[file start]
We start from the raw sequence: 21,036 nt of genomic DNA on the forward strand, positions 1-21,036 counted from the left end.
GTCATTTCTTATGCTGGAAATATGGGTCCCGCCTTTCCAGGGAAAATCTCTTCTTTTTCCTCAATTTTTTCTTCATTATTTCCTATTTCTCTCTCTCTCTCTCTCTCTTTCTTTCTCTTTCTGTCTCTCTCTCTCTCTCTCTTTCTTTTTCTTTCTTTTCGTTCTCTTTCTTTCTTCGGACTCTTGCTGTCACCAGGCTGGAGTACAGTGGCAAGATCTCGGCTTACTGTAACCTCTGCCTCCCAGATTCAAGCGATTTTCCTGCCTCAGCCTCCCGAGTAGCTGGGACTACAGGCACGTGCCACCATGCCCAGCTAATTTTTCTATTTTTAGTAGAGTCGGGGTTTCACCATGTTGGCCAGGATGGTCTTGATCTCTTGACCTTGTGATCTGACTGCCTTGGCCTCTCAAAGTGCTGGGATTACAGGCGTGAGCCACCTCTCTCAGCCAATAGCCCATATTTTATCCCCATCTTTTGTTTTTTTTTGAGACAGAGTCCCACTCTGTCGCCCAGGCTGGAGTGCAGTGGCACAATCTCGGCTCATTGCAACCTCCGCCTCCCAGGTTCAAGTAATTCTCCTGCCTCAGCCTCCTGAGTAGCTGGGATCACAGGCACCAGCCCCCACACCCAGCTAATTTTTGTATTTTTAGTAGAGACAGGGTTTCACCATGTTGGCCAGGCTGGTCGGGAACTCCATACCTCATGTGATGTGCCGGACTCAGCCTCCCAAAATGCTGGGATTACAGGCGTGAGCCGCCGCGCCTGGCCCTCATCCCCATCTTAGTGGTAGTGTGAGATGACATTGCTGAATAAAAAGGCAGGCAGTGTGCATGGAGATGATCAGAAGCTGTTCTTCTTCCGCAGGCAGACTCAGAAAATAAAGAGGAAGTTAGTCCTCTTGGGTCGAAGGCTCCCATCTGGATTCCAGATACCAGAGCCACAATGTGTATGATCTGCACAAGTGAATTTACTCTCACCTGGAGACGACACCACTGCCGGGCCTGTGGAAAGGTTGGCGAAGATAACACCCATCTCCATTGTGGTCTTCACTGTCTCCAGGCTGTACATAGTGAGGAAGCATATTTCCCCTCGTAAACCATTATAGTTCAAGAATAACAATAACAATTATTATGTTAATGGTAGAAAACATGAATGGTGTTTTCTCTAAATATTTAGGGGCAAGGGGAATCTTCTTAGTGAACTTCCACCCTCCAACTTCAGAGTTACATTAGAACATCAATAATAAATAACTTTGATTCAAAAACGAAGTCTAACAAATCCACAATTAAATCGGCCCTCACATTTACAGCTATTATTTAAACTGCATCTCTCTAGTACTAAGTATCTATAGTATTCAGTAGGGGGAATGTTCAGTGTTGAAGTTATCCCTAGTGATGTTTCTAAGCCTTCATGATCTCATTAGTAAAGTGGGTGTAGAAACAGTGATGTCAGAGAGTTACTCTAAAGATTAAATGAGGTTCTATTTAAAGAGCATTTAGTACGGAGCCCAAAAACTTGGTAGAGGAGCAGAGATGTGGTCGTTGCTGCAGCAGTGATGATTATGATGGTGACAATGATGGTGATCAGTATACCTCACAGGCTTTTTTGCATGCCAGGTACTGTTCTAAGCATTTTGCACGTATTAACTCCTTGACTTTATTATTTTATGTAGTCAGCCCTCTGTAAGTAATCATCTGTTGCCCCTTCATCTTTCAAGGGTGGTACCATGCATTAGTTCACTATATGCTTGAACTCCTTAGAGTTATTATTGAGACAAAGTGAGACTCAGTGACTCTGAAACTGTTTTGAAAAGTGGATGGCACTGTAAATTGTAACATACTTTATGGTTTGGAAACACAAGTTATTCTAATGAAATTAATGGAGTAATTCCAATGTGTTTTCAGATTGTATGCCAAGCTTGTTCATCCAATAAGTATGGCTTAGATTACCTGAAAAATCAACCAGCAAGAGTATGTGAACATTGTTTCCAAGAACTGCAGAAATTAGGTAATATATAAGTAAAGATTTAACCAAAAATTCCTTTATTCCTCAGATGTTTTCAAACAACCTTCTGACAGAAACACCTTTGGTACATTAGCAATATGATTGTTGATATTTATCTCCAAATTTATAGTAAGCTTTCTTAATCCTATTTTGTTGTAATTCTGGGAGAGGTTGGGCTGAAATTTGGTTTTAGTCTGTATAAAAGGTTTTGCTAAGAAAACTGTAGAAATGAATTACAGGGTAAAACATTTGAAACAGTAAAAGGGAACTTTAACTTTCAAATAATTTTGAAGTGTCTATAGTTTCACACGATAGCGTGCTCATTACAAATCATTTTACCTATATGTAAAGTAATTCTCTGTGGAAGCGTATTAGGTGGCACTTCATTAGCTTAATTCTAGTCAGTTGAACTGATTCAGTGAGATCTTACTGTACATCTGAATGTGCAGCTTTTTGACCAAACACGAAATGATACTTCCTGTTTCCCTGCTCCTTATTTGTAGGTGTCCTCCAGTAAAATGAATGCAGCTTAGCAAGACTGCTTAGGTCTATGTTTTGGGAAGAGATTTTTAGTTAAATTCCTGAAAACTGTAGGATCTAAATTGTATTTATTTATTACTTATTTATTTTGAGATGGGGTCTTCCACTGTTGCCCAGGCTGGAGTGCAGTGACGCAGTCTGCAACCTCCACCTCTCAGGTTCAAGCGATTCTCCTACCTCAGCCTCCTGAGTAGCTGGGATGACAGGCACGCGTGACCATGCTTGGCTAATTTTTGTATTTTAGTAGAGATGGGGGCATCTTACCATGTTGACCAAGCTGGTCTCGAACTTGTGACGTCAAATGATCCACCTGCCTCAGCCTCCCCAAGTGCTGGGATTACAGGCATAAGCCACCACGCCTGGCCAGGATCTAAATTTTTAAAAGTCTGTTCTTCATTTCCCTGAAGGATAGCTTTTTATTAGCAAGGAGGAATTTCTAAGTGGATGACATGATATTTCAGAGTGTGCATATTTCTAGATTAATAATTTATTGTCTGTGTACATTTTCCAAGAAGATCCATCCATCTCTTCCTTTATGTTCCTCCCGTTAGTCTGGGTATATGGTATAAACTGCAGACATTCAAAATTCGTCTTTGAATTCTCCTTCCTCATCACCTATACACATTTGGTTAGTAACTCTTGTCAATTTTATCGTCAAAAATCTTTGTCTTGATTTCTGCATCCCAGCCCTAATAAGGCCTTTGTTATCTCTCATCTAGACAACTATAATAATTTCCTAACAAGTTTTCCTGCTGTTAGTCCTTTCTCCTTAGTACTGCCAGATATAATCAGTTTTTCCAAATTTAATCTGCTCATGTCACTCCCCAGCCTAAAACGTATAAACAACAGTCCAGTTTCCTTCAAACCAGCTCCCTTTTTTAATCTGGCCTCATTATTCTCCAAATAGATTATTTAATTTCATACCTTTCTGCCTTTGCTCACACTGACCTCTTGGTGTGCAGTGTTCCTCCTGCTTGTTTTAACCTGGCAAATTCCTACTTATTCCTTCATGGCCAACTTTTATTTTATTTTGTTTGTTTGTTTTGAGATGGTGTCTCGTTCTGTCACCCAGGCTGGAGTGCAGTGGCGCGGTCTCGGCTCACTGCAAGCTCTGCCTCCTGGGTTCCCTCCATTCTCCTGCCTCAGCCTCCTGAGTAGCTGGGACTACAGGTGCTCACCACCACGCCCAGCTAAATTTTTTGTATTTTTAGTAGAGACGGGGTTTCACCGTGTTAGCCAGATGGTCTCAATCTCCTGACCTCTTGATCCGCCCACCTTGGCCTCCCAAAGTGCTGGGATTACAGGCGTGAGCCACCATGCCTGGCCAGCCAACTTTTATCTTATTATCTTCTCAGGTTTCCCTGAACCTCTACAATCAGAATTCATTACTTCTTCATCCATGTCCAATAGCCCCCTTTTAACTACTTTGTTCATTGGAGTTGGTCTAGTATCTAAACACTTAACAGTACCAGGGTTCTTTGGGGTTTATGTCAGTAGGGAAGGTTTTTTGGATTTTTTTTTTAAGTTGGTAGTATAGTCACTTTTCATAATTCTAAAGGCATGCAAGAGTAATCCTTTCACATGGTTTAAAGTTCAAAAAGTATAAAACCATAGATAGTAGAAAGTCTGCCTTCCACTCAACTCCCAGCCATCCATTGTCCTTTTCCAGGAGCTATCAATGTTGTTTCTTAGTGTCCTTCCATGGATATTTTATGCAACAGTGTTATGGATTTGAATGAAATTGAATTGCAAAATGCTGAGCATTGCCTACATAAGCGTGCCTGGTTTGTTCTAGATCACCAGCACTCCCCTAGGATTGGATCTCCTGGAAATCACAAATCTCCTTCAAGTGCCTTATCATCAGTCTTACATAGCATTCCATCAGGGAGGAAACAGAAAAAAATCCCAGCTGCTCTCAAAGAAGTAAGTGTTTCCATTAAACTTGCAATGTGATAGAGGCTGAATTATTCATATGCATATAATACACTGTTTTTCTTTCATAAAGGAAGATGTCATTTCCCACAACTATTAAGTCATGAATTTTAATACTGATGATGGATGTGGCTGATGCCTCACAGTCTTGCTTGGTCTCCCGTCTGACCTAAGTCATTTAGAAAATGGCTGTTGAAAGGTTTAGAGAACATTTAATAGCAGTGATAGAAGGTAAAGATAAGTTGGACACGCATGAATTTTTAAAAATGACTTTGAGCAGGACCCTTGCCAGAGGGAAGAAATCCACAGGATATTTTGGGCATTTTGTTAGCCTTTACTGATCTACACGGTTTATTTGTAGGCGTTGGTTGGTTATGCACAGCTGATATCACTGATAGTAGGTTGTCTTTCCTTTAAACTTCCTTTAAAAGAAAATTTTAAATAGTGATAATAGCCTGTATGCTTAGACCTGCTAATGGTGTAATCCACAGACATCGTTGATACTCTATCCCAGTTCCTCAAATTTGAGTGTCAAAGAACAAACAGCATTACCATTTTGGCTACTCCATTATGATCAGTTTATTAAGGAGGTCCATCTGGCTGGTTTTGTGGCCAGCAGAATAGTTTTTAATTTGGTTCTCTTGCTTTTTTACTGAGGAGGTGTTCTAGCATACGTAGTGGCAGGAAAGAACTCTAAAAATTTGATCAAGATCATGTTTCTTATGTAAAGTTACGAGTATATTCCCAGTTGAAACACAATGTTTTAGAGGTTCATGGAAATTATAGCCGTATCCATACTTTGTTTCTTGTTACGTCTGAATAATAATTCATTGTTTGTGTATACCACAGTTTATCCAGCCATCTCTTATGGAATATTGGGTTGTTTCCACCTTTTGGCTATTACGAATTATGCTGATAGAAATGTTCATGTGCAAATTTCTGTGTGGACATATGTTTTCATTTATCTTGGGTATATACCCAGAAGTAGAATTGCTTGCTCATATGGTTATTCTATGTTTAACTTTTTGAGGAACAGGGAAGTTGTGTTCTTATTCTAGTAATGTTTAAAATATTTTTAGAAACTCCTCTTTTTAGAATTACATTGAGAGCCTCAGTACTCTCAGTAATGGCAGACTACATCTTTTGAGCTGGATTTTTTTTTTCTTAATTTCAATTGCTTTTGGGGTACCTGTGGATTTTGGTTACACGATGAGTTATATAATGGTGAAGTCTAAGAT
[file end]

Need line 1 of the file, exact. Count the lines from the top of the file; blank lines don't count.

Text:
We start from the raw sequence: 21,036 nt of genomic DNA on the forward strand, positions 1-21,036 counted from the left end.